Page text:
TESSA  – I don’ t think it’s going that way (to magazines) look how many have shut down.

ELISSA – I know I’m a Blogger but I think of myself as a writer.  I like having publications and different ways of getting yourself out there.

<<QUESTION FROM AUDIENCE:  I works for UN World Food program.  Are you engaged in giving back?  In the UN we’re trying to help so many people around the world.>>

LAUREN – When the earthquake in Haiti happened I made a recipe book that made people feel at home (by using their local recipes).  I raised 6,000 from that. 

KAMRAN – I volunteer in local food pantries.  A lot of people need to eat and they need to eat well.  My grandfather used to take us every Christmas to serve people that came in (to shelters).

LAUREN – Food is a way of giving and sharing.

HANNAH – (She mentioned that there are food programs through blogging and said that there should be more of those.)

<<on funding Kitchen Generation, their blogs and supplies>>

KAMRAN – I started making and selling cakes, cupcakes just so I could put money into the Kitchen Generation and my own site.

ELISSA  – Things I’ve posted were things my parents wanted for dinner that night.

(Discussing how they can’t afford specialty foods and that what they use is accessible.)

TESSA – I got a job in a cooking wear store and that’s how I pay for everything.

They all will used canned goods, but not as the whole dinner.

<<QUESTION FROM AUDIENCE: Do any of you have ads on your sites?>>

Tessa has ads.  Hannah said she’d like to have small ads for Etsy shops.  Tessa says she takes ads because she supports herself.  Elissa says things like vanilla beans, which are a luxury otherwise and being able to come to the BlogHer Food conference are things she gets instead of taking ads.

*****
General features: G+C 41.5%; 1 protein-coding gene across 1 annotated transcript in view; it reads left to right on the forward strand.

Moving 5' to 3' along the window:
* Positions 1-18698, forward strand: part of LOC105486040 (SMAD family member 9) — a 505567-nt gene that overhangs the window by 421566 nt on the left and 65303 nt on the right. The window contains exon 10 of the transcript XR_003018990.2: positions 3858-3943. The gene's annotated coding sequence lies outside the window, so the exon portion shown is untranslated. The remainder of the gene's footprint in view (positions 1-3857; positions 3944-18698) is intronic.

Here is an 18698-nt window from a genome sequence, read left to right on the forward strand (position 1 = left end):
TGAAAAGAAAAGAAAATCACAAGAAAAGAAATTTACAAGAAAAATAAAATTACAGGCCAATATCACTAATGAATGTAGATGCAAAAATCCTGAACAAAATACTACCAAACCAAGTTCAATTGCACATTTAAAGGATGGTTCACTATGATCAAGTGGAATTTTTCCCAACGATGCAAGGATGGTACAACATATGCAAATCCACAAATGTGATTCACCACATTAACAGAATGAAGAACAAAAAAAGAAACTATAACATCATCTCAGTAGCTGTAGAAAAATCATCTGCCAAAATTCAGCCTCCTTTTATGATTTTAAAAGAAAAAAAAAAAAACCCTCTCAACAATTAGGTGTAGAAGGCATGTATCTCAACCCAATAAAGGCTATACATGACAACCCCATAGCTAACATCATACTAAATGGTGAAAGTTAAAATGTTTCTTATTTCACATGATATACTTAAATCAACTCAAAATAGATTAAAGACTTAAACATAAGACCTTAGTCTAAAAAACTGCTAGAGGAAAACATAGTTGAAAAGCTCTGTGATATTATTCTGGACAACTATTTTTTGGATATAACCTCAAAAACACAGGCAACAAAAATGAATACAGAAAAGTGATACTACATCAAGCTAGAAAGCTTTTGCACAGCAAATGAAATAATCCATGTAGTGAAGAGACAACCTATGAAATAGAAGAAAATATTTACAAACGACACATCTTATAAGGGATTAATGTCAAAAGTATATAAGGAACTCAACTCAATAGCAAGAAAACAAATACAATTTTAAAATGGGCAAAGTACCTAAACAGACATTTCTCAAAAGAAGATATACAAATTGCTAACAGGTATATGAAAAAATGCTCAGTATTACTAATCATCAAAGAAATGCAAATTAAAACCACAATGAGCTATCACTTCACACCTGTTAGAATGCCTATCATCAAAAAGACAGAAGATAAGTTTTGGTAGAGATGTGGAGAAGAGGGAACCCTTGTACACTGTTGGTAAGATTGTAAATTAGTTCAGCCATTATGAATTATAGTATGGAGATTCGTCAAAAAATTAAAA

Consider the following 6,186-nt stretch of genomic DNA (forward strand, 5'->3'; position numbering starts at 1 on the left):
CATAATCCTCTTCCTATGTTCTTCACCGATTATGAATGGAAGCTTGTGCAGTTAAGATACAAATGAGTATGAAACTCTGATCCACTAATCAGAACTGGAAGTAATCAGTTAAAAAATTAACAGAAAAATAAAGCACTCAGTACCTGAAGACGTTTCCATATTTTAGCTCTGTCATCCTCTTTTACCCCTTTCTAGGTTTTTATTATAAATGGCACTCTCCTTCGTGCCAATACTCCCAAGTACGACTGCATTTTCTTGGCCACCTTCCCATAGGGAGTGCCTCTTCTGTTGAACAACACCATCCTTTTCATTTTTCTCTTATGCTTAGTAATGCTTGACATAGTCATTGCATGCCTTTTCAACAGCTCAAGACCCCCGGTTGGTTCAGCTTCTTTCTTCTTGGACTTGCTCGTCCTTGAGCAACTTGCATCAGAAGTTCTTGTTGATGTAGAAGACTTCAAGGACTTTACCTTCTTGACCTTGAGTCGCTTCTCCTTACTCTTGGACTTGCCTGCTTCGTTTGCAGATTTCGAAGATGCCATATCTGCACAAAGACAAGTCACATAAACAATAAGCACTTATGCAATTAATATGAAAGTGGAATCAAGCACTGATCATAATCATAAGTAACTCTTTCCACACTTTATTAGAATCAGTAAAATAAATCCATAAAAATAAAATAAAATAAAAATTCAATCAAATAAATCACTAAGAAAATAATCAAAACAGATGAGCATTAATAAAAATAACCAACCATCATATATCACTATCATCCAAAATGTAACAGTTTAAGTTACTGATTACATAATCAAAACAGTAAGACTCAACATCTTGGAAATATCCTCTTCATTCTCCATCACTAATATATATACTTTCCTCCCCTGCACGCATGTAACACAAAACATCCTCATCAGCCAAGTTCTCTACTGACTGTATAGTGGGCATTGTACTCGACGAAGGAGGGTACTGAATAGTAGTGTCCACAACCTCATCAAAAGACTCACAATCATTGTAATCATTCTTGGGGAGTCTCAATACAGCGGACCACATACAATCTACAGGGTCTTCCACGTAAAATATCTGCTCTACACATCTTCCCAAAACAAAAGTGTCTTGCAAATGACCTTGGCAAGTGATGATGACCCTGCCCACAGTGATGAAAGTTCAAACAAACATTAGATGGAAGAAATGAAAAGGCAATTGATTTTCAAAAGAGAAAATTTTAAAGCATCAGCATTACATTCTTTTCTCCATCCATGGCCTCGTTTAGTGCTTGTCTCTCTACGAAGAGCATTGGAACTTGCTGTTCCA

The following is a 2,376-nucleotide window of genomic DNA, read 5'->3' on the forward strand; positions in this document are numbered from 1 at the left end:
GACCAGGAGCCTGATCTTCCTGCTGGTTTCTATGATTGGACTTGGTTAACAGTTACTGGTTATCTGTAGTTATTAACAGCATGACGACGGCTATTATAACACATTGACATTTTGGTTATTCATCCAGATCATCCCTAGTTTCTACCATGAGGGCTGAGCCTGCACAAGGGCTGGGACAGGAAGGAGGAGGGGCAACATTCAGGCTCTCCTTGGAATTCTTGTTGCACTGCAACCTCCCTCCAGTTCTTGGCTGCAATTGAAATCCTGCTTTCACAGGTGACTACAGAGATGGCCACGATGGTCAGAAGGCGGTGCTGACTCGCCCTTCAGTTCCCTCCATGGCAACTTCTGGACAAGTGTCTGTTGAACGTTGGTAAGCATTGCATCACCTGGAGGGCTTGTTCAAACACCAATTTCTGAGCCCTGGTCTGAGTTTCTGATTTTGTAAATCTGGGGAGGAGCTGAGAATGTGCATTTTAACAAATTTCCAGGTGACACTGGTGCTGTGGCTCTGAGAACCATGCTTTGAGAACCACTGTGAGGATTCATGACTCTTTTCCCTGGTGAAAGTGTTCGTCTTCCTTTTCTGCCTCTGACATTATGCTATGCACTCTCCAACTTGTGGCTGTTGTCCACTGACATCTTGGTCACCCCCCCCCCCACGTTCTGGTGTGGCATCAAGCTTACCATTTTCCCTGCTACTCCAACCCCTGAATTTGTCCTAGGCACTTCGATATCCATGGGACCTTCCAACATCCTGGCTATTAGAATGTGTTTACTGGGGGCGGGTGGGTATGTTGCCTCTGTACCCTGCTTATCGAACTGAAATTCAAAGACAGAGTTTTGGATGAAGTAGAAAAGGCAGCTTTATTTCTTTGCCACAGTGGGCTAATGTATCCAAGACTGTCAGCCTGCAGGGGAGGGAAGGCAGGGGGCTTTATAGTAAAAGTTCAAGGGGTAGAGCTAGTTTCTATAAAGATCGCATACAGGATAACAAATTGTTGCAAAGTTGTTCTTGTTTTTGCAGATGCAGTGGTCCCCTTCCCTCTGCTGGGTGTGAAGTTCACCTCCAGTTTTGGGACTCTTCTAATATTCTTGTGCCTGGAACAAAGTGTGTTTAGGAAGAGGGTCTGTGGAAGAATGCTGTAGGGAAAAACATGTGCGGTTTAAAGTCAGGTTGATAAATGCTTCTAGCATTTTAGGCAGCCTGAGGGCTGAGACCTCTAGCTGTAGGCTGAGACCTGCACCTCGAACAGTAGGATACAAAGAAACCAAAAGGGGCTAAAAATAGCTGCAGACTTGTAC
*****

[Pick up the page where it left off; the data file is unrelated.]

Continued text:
LAUREN –  What’s great about the online world is that age is somewhat irrelevant.  Blogging allows you to be world citizens.

<<QUESTION FROM THE AUDIENCE:  What are the goals and dreams for Kitchen Generation?>>

KAMRAN – To find and inspire other teen food bloggers.

LAUREN – Our favorite definition of ‘generation’ is everybody living at one time.  We’re saying anybody can cook.

KAMRAN – Anybody can bake a cake.  If I can do it you can do it.

TESSA  – The goals are surpassed I never thought we’d be up here.

HANNAH – To inspire people to get back in the kitchen.

ELISSA – It’s never too early or too late to get in the kitchen.  It’s a good source of inspiration.  Simple enough for a pre-teen or for people who are in their 70’s or 80’s and want to make a cake for their grandchildren.

<<QUESTION FROM AUDIENCE:  What inspires you to create for your blog when you don’t want to?>>

KAMRAN – I used to feel guilty if I didn’t post every day.  Now I don’t feel guilty at all.  If they don’t appreciate that I need my time.  It’s quality over quantity.

LAUREN – I don’t have a schedule.  I do it based on my life and how the baking is fitting in.  If I have exams or am tired that means there won’t be a new post. 

ELISSA – It’s hard to not be inspired.  Go to a food blog for ½ an hour. 

KAMRAN  – Go to your cookbooks to be inspired.  (He says he’s constantly inspired by cookbooks and blogs.)

HANNAH – Schedules work for some people.

TESSA  – If she doesn’t have 3 posts backed up, she worries. 

LAUREN – I give my brother an open ended question, what should I bake?

<<<QUESTION FROM AUDIENCE:  She wants to know if 11 is too young for her daughter to start blogging and asks for suggestions for age of food bloggers?>>>

KAMRAN – If you can write you can blog.

TESSA  – As long as child is protected it can be a great

ELISSA  – She says blogging is fun and that it keeps her writing once a week.

HANNAH – The food blogging community is a great place to start.

LAUREN -  As long as it’s HER than wants to do it and if she wants to stop, stop.

<<on writing about food>>

HANNAH  – She’s not sure if she’ll write about food forever.  “If we continue or not, it’s been fantastic.  It’s shown us our career paths.”

ELISSA  – Food helped her decide to change her college major.   “Good food makes me want to write.  It actually pushed me over to a creative fiction major.”

TESSA  – I can’t imagine stopping any time.  I haven’t thought about stopping.